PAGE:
It was one of the reasons why I wanted to get it on the ground floor – I figured it would be like the first season of "American Idol" – where a Kelly Clarkson was launched. What was fun and exciting at the beginning might lose its shine as time went on.

Then the launch day...and in the first couple of weeks I got as low as #204 in the overall store. I had never been that high (low?) before, and I couldn't stop grinning. I was #1 on various subcategory lists, and I did very, very well. Even with the royalty share, it was still good money.

And even better? Sales of my one indie book skyrocketed. I can only imagine how much better I would have been doing if I had ten books for sale instead of two. For those asking whether Kindle Scout is worth it, my resounding answer is YES. I have found the people at Kindle Press (the publishing line for the Kindle Scout winners) to be amazing and intelligent and so helpful. I have nothing but good things to say about Amazon and Kindle Scout.

Caroline Carr, in particular, was phenomenal. Our first phone conversation I told her that I wanted someday to be published with Montlake and hoped this was a stepping stone. She asked me what I was working on. I told her in vague terms. Next thing I know, she's arranged a phone meeting with the acquiring editor at Montlake. I thought it was just like a "get to know this person" sort of situation, and I was so grateful for it. Foot firmly in door! So you can imagine my shock when she told me she wanted to offer me a two-book contract and would be getting back to me with the details. (I was in total shock, and she now thinks I'm a "tough nut to crack." More like I still can't believe this is happening to me and it blows me away every time I get on the phone with her.)

The day before my birthday she called again and extended that contract to me. My IP attorney said it was one of the most amazing publishing contracts he'd ever seen. I happily signed, excited to be finally living my dream as it was something I'd worked hard to attain, even though I initially had no idea how it would happen.

And then there was my first phone call with the marketing team, with all those years of RWA meetings about professionalism drilled into me, I asked what I could do to help with the marketing. Because as you know, every New York publisher expects you to do all the work. Their marketing money is reserved for the authors who don't need it. The answer was basically, "Nothing, really. We'll take care of it." Cue more giddy excitement from me.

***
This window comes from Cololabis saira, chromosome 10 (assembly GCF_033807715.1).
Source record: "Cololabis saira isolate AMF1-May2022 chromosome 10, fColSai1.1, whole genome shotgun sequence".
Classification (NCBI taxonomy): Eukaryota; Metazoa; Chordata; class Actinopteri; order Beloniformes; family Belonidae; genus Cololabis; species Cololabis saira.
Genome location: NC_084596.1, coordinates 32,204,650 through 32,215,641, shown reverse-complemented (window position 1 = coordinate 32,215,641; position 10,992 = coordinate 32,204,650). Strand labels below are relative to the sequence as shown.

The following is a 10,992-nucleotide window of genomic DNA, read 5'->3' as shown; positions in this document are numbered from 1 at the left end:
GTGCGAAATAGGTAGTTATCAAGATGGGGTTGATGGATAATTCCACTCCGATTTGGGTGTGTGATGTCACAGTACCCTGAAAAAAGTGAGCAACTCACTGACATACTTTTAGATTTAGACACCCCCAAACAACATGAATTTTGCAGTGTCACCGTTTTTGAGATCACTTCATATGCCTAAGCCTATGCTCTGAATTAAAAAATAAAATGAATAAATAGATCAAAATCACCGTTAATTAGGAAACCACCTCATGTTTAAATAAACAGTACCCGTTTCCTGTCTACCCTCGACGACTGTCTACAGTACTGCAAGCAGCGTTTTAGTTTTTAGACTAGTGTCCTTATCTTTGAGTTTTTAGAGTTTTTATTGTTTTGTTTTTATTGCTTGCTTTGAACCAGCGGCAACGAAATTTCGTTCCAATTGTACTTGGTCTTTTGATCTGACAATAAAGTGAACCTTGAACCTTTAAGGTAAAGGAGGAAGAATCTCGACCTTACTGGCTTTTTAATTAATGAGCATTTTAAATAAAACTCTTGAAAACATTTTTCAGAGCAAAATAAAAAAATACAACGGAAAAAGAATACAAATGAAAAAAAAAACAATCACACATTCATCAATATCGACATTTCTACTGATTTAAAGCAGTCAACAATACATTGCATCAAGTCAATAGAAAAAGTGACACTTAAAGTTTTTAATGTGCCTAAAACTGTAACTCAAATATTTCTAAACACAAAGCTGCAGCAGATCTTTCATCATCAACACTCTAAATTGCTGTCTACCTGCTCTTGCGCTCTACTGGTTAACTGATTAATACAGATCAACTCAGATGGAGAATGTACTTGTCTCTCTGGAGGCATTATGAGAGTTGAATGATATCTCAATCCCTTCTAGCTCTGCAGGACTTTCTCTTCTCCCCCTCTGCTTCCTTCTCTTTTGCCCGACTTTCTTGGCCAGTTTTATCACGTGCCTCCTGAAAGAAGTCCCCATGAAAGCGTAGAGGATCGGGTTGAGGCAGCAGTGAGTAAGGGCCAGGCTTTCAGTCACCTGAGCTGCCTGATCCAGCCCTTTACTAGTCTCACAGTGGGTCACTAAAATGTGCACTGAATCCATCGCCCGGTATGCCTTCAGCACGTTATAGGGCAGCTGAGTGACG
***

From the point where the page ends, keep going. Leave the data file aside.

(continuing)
Then something else amazing happened. Caroline arranged another meeting, this time with the person in charge of the Kindle Worlds program. Kindle Worlds is where you can write fanfiction based on a TV show or a book or comic book, and you split the money with the originator of the work. Fanfic writers don't normally get paid, so this seemed like a fun idea. There are about 47 Worlds right now – with things like "The Vampire Diaries" and "Veronica Mars" among them. They asked if *I* wanted "Royal Date" to become a World. Mind BLOWN. Um, yes please.

Amazon has made concerted marketing pushes for "Royal Date" at quarterly intervals, and as I said, my indie sales have gone up by several hundreds percent as a result. (And every promo push brings in money.) I wish I had more books up, and that is the goal now. I have finished the second book in the "Royals of Monterra" universe, and am currently working on the third. After that...who knows? I guess we'll have to see how my books perform.

And I owe it all to Kindle Scout.

(And I guess Joe was right about that cream stuff.)
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How I got involved – I had been published traditionally by a small niche publisher many moons ago. I found myself disenchanted by the entire process – not being allowed to write what I wanted, having my titles changed and some not-so-fun covers, in addition to the very small royalty checks twice a year – after three historical romances and two non-fiction books, I decided it wasn't for me. I left my groups, stopped reading blogs, and fell away from the industry. It helped that I had two babies right in a row (twenty-one months apart), and they took up all of my time, along with a cross-country move.

But as my life started to settle down, I wanted to write again. I had missed it. I belonged to a group of authors who had published with the same small niche publishers, and one of the members you may know as Passive Guy of The Passive Voice (back then I knew him as G.G's husband). He had a link to a blog post done by Joe Konrath about something called independent publishing.